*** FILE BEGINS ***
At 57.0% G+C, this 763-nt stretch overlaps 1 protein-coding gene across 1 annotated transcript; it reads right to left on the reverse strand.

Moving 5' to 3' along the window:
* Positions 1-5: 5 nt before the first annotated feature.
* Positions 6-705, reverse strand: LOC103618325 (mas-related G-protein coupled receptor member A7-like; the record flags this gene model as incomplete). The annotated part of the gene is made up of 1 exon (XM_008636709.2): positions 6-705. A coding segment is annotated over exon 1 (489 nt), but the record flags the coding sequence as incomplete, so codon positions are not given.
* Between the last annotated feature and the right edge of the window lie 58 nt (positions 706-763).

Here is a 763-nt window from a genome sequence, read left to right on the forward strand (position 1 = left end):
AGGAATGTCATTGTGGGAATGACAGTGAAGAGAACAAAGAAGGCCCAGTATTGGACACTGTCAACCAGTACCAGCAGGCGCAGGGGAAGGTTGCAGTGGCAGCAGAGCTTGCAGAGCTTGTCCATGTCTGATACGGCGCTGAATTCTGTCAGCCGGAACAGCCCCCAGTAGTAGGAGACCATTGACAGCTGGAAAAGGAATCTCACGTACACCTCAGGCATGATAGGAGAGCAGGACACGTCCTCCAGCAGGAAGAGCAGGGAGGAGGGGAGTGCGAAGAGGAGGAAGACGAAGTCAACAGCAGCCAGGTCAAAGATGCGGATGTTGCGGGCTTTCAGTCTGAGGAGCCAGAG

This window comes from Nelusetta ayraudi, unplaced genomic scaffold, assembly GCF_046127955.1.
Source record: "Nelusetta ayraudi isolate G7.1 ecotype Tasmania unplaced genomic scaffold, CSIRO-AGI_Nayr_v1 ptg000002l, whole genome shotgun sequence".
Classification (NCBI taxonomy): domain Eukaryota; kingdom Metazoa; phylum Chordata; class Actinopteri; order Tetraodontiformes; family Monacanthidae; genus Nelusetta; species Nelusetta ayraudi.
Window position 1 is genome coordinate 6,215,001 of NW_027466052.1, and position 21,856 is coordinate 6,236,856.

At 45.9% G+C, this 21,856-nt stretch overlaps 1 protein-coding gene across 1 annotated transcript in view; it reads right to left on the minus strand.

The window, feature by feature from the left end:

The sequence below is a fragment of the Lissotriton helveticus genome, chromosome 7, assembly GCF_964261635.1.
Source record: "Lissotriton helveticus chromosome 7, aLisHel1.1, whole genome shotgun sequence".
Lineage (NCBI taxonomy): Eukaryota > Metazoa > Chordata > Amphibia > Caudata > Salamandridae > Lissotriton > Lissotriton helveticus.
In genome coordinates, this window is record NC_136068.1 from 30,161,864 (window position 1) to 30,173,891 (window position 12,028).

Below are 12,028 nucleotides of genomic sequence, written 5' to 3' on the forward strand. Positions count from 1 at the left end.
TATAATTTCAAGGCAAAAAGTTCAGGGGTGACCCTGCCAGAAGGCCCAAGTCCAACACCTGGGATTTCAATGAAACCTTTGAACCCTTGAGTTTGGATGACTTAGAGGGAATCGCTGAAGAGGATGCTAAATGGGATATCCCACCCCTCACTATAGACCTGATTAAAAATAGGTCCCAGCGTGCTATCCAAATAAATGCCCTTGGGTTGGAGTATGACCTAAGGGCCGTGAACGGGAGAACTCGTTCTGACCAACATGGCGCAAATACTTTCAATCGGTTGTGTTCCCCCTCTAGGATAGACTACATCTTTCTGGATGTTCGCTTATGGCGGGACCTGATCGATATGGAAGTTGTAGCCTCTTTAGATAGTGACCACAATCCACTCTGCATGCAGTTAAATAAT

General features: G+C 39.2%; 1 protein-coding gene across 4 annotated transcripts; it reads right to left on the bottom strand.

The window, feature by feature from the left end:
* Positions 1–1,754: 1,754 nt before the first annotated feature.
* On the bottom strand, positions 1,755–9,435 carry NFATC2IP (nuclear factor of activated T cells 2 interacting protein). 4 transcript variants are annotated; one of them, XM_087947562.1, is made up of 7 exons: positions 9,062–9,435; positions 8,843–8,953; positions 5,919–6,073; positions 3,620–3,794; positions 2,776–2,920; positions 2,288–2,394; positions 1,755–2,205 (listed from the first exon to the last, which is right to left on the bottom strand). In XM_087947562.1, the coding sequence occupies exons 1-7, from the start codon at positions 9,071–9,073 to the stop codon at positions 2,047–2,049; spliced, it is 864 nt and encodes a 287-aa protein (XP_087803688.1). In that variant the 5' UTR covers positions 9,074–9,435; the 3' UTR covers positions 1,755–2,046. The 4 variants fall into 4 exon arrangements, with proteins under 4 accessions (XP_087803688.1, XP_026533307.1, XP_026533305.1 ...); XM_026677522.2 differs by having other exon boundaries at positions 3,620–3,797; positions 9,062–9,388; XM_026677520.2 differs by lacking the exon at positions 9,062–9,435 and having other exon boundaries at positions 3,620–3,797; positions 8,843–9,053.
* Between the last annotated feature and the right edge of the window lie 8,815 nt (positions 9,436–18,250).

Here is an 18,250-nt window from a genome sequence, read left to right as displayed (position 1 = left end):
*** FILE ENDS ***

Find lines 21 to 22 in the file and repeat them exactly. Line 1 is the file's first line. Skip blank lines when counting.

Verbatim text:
The window, feature by feature from the left end:
* Positions 1–1,754: 1,754 nt before the first annotated feature.